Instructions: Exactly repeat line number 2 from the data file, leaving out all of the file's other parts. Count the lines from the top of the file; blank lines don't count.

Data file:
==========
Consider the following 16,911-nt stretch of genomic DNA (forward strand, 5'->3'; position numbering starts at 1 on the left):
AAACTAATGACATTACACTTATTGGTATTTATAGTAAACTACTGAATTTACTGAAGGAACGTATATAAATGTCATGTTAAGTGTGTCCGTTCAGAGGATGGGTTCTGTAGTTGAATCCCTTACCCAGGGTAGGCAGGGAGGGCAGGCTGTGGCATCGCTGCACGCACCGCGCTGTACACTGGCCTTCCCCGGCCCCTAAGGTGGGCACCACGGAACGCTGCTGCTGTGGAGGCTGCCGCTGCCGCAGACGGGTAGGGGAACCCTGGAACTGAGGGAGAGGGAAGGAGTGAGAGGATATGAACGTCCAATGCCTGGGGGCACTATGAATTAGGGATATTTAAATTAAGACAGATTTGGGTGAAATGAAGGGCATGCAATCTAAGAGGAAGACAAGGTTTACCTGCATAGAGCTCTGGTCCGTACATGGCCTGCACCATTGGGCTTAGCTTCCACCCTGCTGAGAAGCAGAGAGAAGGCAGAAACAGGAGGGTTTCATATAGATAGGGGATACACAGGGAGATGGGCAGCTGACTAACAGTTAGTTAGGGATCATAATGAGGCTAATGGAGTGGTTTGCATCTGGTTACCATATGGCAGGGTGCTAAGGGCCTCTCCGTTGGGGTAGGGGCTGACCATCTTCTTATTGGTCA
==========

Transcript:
AAACTAATGACATTACACTTATTGGTATTTATAGTAAACTACTGAATTTACTGAAGGAACGTATATAAATGTCATGTTAAGTGTGTCCGTTCAGAGGATGGGTTCTGTAGTTGAATCCCTTACCCAGGGTAGGCAGGGAGGGCAGGCTGTGGCATCGCTGCACGCACCGCGCTGTACACTGGCCTTCCCCGGCCCCTAAGGTGGGCACCACGGAACGCTGCTGCTGTGGAGGCTGCCGCTGCCGCAGACGGGTAGGGGAACCCTGGAACTGAGGGAGAGGGAAGGAGTGAGAGGATATGAACGTCCAATGCCTGGGGGCACTATGAATTAGGGATATTTAAATTAAGACAGATTTGGGTGAAATGAAGGGCATGCAATCTAAGAGGAAGACAAGGTTTACCTGCATAGAGCTCTGGTCCGTACATGGCCTGCACCATTGGGCTTAGCTTCCACCCTGCTGAGAAGCAGAGAGAAGGCAGAAACAGGAGGGTTTCATATAGATAGGGGATACACAGGGAGATGGGCAGCTGACTAACAGTTAGTTAGGGATCATAATGAGGCTAATGGAGTGGTTTGCATCTGGTTACCATATGGCAGGGTGCTAAGGGCCTCTCCGTTGGGGTAGGGGCTGACCATCTTCTTATTGGTCA